Testimony of Mrs. Louisa Jane Barker, [Jan.? 1864], Miscellaneous Records, series 5412, Department of Washington, U.S. Army Continental Commands, Record Group 393 Pt. 1, National Archives. Filed with testimony by Lieutenant Charles H. Shepard, an officer in the 1st Massachusetts Heavy Artillery, and by Danforth B. Nichols, superintendent of contrabands at Freedman's Village, all undated and collectively labeled “Destruction of a Contraband Village settled near the Colord Camp at Arlington.” The officer who ordered that the independent “village” of ex-slaves be “clear[ed] out” was General Christopher C. Augur, who had assumed command of the Department of Washington in October 1863. A copy of the eviction order was incorporated into Nichols's testimony, where it is dated November 31, 1863, a nonexistent date; the correct date is not known. In his testimony, Lieutenant Shepard explained that the uprooted freedpeople had originally built cabins “in the front of the Arlington House,” but one of his superior officers had complained “that they injured the look of the Estate which the government intended to sell at the best advantage.” Shepard had therefore relocated them to the back of the contraband camp at Freedman's Village, near Fort Albany. At the time they numbered between 60 and 100. Nichols testified that he had sanctioned the new settlement and offered its residents advice about constructing their houses “with regard to uniformity of size, shape, and location.” “They were useing commendable efforts to support themselves,” he recalled, “& while there successfully did so.” According to both Shepard and Nichols, the commander of Fort Albany had repeatedly complained about the proximity of the settlement and charged that its residents were “stealing from fort to fort,” but it was not until Augur assumed command that the complaints bore fruit. Augur had ordered “that the Contraband who have located themselves near Fort Albany, be removed at once.” He instructed Nichols to receive into the contraband camp such of the evicted families “as are worthy & fit to be received . . . & the rest will be sent under guard to [Washington].” At sundown, as Nichols recalled the scene, soldiers surrounded the settlement, and “every human being, except the sick and those unable to move, were brought away,” including 150 to 200 women and children. “[A] goodly number” chose to enter Freedman's Village; the rest, as Shepard described it, “were marched over to Washington that night, and were obliged to stay out in the cold.” At least one of the evicted freedpeople died “in consequence of that removal.” At the time of the eviction, Nichols noted, the men of the settlement were away at work, many of them at the government corral, some in the engineer corps at Balls River. “[O]ne man,” Shepard reported, “said he thought it was mighty hard that, after they had laid out every dollar they had, they should be treated so; & some said they rather go back into slavery than to receive such treatment: they seemed to think they were imposed upon, & said they were as much slaves now & they ever had been:  they said they would rather be independent; did not want to be of any expense to the government but desired to live on the produce of their own labor & did not want any superintendent or overseer.”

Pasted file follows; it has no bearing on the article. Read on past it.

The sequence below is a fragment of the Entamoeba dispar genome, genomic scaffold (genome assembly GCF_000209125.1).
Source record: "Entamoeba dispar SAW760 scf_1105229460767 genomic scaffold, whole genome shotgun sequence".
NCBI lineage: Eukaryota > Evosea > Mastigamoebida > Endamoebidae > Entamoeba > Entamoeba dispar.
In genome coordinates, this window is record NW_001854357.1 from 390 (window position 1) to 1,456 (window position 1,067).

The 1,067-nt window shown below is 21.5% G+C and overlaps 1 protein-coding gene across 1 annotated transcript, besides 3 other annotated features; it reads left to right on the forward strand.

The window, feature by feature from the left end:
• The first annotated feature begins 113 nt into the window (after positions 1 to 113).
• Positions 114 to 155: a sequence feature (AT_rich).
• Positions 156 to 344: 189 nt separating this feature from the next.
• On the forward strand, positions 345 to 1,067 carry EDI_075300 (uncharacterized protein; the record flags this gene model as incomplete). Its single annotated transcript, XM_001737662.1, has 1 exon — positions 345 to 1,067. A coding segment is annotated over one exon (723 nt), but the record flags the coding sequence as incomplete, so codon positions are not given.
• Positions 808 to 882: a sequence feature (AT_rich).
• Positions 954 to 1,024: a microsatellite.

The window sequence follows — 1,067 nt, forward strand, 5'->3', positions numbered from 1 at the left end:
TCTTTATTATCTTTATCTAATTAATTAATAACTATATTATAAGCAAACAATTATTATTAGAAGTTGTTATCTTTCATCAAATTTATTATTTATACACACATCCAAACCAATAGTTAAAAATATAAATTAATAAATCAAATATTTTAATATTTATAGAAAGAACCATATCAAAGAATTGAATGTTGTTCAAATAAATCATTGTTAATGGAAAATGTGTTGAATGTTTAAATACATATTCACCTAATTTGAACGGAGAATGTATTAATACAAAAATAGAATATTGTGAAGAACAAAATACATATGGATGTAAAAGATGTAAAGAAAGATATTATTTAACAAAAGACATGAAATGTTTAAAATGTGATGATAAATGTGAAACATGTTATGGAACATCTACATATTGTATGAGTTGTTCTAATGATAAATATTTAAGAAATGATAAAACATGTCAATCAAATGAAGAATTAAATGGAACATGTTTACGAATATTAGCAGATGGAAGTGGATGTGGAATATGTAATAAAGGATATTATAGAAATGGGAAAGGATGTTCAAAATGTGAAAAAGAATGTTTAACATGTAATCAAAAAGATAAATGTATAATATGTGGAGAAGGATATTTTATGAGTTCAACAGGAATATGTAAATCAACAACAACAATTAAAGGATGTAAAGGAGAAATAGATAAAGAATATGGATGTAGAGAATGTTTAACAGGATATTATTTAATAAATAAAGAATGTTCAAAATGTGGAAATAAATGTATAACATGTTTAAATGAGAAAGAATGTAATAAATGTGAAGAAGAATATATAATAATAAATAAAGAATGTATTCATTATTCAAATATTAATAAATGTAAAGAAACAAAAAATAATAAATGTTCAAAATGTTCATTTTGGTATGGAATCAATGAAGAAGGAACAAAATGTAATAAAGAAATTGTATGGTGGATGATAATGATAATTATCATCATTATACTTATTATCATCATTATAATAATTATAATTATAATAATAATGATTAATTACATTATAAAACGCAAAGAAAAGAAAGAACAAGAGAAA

Published in The Wartime Genesis of Free Labor: The Upper South, pp. 311–13, and in Free at Last, pp. 212–14.